Murphy’s Law

 

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“Murphy’s Law doesn’t mean that something bad will happen. What it means is whatever can happen will happen.” Interstellar

Excuse me for using an Interstellar quote, but it is a rather appropriate summary of what our YAV year has been like. That has meant that we got to go to the Philippines, and were here to witness a lot of political change in Korea like Korea and Japan coming to an agreement about the Comfort Women without the comfort women.

It has meant seeing protests in Gang Jeong village come to an end, and the birth of a Peace School as an alternative way to still work towards change amidst political pressure.

But in particular within our house we have had Murphy’s Law hard at work in our day to day lives. We’ve had the opportunity to have the Hannam Festival twice during one year, as well as the reunification run again which I will be participating in in June. Unusual as they are supposed to be once a year events, I guess in that way we’ve been lucky. We’ve also had two separate movies filmed at or near our house here, and a small bush fire.

We’ve definitely had our share of house conflict, something that is not unusual, but also things that completely blind-sided us with their severity. Mid-February we were all contacted by someone trying desperately to contact Alexis. We found out shortly after that her only sister had passed away in a car accident. Alexis was the first of the Korea YAVs to go home. None of us were sure if she was coming back or not, but thankfully she did.

We had the opportunity to continue working on our little community because of that, though intentional community is not easy. And again all at once in the Spring, once our bosses Kurt and Hyeyoung left for their month long US trip, Will and Alexis were in a minor car accident, and Will found out that his uncle had passed away within a two day span.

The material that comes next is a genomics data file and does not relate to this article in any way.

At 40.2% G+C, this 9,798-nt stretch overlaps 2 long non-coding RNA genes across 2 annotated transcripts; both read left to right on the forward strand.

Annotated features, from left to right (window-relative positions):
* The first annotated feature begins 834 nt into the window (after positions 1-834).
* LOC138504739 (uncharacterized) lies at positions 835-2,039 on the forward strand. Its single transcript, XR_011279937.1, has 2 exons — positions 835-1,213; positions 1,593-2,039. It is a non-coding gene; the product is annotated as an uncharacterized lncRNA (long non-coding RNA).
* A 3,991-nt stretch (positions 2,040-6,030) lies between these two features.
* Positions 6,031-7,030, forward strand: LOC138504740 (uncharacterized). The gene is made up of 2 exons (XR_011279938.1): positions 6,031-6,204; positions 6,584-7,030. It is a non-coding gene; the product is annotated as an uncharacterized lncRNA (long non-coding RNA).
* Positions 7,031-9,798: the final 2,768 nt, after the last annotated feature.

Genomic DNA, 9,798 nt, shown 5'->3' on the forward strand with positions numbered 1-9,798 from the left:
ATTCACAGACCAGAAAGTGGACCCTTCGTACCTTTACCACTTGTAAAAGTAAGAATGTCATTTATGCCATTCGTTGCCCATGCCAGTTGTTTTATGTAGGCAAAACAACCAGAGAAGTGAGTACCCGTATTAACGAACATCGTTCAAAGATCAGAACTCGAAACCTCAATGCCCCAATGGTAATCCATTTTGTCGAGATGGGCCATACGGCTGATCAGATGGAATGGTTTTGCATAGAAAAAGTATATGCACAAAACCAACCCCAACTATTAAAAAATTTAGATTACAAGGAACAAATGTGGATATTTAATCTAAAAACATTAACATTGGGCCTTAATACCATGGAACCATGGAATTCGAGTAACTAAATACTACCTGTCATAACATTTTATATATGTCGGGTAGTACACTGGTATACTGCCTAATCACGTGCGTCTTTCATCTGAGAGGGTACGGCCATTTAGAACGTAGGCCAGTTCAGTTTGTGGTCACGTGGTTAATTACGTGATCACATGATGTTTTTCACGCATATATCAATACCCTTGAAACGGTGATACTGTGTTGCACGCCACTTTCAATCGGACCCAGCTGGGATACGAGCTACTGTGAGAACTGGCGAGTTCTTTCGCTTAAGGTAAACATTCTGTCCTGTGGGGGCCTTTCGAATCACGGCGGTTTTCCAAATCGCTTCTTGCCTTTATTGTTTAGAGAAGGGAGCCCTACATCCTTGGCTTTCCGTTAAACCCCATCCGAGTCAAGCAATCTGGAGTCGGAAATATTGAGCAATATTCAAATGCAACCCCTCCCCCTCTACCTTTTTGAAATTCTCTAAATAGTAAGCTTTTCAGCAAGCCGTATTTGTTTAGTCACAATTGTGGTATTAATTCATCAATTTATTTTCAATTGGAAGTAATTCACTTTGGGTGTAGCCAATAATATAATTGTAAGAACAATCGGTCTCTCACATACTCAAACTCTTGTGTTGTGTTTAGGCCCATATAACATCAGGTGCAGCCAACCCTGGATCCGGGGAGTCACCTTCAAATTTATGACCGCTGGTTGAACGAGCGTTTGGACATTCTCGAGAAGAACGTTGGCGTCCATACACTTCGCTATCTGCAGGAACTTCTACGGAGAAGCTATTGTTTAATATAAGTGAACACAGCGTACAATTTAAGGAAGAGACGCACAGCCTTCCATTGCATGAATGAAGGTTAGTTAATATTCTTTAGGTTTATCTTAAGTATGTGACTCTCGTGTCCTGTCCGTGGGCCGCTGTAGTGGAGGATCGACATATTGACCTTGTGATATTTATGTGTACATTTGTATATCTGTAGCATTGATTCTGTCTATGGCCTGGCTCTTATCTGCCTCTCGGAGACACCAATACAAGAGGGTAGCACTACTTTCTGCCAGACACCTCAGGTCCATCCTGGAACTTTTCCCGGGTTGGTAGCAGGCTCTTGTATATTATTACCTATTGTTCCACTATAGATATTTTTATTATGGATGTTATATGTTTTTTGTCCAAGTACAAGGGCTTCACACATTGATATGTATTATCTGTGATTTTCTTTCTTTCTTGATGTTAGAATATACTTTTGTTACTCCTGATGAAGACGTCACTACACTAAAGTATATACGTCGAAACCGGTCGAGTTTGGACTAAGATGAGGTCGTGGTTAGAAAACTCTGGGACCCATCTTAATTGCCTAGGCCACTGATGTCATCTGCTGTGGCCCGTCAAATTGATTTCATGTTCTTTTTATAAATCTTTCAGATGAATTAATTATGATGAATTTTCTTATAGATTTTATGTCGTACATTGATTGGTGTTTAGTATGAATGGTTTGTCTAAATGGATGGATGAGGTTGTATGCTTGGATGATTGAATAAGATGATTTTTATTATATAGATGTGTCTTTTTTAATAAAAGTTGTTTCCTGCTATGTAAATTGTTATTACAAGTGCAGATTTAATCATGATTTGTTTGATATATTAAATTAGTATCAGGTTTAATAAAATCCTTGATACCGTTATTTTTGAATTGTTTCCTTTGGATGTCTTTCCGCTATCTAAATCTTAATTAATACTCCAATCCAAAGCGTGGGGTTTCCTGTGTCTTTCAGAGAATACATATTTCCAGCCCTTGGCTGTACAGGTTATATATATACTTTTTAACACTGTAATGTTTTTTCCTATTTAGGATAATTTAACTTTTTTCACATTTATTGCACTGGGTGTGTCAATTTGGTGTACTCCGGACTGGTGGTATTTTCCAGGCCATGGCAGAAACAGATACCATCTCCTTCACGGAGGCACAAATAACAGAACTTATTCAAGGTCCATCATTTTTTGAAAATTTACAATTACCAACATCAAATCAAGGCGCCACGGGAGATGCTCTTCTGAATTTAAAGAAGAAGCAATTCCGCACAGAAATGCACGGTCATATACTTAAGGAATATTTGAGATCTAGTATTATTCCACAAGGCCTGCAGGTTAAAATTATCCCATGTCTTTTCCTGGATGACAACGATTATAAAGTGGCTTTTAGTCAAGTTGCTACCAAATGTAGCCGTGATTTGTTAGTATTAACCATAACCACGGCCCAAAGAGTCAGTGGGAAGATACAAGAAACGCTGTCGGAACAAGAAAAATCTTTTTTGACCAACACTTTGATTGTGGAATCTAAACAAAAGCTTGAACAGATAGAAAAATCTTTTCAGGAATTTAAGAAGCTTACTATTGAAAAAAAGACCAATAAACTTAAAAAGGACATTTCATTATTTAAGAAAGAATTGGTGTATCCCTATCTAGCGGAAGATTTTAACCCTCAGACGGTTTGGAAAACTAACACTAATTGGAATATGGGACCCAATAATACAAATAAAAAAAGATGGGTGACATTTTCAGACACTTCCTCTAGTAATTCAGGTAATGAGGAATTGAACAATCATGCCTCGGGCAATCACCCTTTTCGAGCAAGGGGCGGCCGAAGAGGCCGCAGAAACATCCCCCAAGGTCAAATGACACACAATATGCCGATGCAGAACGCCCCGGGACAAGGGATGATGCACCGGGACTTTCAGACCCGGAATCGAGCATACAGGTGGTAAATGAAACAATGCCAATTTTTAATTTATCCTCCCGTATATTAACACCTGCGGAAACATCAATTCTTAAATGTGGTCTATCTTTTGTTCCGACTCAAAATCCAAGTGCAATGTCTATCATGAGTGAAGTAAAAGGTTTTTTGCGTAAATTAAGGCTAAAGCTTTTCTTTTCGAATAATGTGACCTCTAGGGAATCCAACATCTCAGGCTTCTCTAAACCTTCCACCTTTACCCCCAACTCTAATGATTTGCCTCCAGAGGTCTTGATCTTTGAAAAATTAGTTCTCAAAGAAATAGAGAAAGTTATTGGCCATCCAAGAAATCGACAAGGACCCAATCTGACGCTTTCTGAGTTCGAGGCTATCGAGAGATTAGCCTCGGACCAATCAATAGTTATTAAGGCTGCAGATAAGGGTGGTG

It was already scheduled that Linda would be going home for her older sister’s wedding, but before she could go, Emily slipped on wet ground and twisted her knee. You can read about this in her own words on her blog here. She had had a history of knee problems already, but this time it required surgery so before Linda left we went with Emily to the airport.

Two days later, Linda left. Soon after she returned Will left for his uncle’s memorial service. He is still currently gone, but scheduled to return at the end of the week. Life in the house in between these moments has been ever changing. I’ve had nearly every combination of roommate, and am still hoping that Emily will be able to come back to Korea.

I sit in a position of privilege having not had my own circumstances that has sent me home, so it is easier for me to say that I have learned a lot this year, but I don’t think that tragedy’s purpose is to teach us or that it even has a purpose other than being a part of life we must live with. I do think that my roommates have taught me a lot whether intentionally or not about how to love people that are not like me and that are going through things I will never understand. I’ve been given a chance to practice what I preach in terms of grace – to give it, but also very importantly to receive it from my roommates as well.

This year we’ve spoken a lot about what it means to have God with us in these times. Many times it doesn’t seem to make sense, and it frequently doesn’t feel like He is with us. I don’t pretend to know the answers or to know God’s role in all of this. Though I invite you to be with us in prayer as we sort through it all.

No Peace Without Justice

Dr. Martin Luther King: “There can be no justice without peace and there can be no peace without justice.”